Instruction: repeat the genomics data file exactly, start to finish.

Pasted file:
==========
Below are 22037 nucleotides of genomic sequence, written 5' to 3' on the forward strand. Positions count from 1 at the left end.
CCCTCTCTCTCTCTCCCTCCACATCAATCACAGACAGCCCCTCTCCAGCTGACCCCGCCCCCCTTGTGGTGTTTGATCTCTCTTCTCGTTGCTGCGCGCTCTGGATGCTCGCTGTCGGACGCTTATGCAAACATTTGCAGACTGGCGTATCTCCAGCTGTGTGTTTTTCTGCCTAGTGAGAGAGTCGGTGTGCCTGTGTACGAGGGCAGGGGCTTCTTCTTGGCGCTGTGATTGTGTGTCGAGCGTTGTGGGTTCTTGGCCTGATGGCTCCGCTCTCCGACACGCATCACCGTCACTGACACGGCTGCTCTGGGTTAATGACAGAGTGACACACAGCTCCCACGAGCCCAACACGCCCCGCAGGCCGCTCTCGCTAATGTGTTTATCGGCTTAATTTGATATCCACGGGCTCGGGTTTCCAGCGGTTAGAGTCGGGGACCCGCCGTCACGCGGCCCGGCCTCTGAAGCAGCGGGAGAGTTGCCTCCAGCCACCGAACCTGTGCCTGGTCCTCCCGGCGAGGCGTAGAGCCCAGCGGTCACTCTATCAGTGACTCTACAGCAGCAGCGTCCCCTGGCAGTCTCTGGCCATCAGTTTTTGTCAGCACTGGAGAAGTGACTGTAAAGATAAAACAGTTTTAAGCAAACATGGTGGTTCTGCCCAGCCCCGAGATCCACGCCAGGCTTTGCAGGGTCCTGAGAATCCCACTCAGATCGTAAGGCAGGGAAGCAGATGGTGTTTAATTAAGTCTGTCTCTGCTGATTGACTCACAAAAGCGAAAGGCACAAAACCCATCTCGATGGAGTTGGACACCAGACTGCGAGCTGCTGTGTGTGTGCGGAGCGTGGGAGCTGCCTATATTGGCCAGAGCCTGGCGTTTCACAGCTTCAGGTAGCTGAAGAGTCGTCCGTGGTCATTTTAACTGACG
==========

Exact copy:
Below are 22037 nucleotides of genomic sequence, written 5' to 3' on the forward strand. Positions count from 1 at the left end.
CCCTCTCTCTCTCTCCCTCCACATCAATCACAGACAGCCCCTCTCCAGCTGACCCCGCCCCCCTTGTGGTGTTTGATCTCTCTTCTCGTTGCTGCGCGCTCTGGATGCTCGCTGTCGGACGCTTATGCAAACATTTGCAGACTGGCGTATCTCCAGCTGTGTGTTTTTCTGCCTAGTGAGAGAGTCGGTGTGCCTGTGTACGAGGGCAGGGGCTTCTTCTTGGCGCTGTGATTGTGTGTCGAGCGTTGTGGGTTCTTGGCCTGATGGCTCCGCTCTCCGACACGCATCACCGTCACTGACACGGCTGCTCTGGGTTAATGACAGAGTGACACACAGCTCCCACGAGCCCAACACGCCCCGCAGGCCGCTCTCGCTAATGTGTTTATCGGCTTAATTTGATATCCACGGGCTCGGGTTTCCAGCGGTTAGAGTCGGGGACCCGCCGTCACGCGGCCCGGCCTCTGAAGCAGCGGGAGAGTTGCCTCCAGCCACCGAACCTGTGCCTGGTCCTCCCGGCGAGGCGTAGAGCCCAGCGGTCACTCTATCAGTGACTCTACAGCAGCAGCGTCCCCTGGCAGTCTCTGGCCATCAGTTTTTGTCAGCACTGGAGAAGTGACTGTAAAGATAAAACAGTTTTAAGCAAACATGGTGGTTCTGCCCAGCCCCGAGATCCACGCCAGGCTTTGCAGGGTCCTGAGAATCCCACTCAGATCGTAAGGCAGGGAAGCAGATGGTGTTTAATTAAGTCTGTCTCTGCTGATTGACTCACAAAAGCGAAAGGCACAAAACCCATCTCGATGGAGTTGGACACCAGACTGCGAGCTGCTGTGTGTGTGCGGAGCGTGGGAGCTGCCTATATTGGCCAGAGCCTGGCGTTTCACAGCTTCAGGTAGCTGAAGAGTCGTCCGTGGTCATTTTAACTGACG